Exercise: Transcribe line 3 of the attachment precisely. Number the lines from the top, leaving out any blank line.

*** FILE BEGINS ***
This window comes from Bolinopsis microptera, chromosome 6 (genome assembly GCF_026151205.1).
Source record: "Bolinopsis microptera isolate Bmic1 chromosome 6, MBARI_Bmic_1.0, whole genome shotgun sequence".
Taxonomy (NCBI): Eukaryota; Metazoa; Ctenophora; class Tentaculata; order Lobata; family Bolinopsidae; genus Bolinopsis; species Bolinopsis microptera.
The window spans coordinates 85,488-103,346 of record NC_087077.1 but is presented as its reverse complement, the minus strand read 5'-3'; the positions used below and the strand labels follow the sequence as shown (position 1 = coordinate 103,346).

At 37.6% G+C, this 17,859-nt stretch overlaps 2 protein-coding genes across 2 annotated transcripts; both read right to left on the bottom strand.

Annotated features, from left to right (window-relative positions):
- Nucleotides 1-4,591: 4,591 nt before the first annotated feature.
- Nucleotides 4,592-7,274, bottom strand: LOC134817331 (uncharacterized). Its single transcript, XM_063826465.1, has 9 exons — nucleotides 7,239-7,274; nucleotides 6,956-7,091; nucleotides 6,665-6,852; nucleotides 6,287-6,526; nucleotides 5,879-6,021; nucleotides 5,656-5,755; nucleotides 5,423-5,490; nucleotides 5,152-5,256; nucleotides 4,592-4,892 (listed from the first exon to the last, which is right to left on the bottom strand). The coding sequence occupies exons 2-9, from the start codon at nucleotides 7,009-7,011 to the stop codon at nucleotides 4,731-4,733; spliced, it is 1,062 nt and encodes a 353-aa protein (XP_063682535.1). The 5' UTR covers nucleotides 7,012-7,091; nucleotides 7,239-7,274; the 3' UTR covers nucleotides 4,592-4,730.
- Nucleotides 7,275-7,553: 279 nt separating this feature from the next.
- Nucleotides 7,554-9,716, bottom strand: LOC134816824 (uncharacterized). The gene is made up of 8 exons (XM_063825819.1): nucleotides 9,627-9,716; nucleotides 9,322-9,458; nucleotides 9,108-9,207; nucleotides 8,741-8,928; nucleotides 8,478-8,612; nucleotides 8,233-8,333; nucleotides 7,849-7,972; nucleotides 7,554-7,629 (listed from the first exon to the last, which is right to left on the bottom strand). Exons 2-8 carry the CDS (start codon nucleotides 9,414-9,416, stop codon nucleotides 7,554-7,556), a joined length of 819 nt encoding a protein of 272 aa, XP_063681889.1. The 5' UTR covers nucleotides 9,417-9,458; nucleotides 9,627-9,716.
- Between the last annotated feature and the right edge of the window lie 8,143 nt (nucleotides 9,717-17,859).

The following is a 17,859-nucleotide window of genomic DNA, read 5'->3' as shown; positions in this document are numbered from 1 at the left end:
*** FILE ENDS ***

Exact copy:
Taxonomy (NCBI): Eukaryota; Metazoa; Ctenophora; class Tentaculata; order Lobata; family Bolinopsidae; genus Bolinopsis; species Bolinopsis microptera.